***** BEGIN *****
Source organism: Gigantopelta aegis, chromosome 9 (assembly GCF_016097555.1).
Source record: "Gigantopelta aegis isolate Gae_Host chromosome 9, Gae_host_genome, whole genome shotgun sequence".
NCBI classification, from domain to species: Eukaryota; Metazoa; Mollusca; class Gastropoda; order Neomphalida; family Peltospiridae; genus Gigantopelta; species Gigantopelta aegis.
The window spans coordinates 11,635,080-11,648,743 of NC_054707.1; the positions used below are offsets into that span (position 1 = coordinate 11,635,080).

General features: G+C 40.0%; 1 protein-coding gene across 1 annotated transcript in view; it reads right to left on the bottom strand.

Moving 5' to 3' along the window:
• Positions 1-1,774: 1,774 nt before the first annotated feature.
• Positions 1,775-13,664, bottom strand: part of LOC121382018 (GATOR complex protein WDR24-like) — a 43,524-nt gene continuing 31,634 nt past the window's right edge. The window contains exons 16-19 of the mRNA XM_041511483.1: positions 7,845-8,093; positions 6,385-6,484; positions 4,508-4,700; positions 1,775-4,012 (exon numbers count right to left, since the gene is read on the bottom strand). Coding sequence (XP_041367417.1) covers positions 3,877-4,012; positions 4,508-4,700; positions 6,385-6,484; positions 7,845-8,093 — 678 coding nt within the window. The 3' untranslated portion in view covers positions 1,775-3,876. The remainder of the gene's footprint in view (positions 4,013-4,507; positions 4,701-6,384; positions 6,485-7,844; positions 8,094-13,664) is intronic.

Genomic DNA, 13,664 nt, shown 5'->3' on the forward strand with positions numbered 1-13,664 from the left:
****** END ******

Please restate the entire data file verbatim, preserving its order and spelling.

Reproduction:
Source organism: Gigantopelta aegis, chromosome 9 (assembly GCF_016097555.1).
Source record: "Gigantopelta aegis isolate Gae_Host chromosome 9, Gae_host_genome, whole genome shotgun sequence".
NCBI classification, from domain to species: Eukaryota; Metazoa; Mollusca; class Gastropoda; order Neomphalida; family Peltospiridae; genus Gigantopelta; species Gigantopelta aegis.
The window spans coordinates 11,635,080-11,648,743 of NC_054707.1; the positions used below are offsets into that span (position 1 = coordinate 11,635,080).

General features: G+C 40.0%; 1 protein-coding gene across 1 annotated transcript in view; it reads right to left on the bottom strand.

Moving 5' to 3' along the window:
• Positions 1-1,774: 1,774 nt before the first annotated feature.
• Positions 1,775-13,664, bottom strand: part of LOC121382018 (GATOR complex protein WDR24-like) — a 43,524-nt gene continuing 31,634 nt past the window's right edge. The window contains exons 16-19 of the mRNA XM_041511483.1: positions 7,845-8,093; positions 6,385-6,484; positions 4,508-4,700; positions 1,775-4,012 (exon numbers count right to left, since the gene is read on the bottom strand). Coding sequence (XP_041367417.1) covers positions 3,877-4,012; positions 4,508-4,700; positions 6,385-6,484; positions 7,845-8,093 — 678 coding nt within the window. The 3' untranslated portion in view covers positions 1,775-3,876. The remainder of the gene's footprint in view (positions 4,013-4,507; positions 4,701-6,384; positions 6,485-7,844; positions 8,094-13,664) is intronic.

Genomic DNA, 13,664 nt, shown 5'->3' on the forward strand with positions numbered 1-13,664 from the left: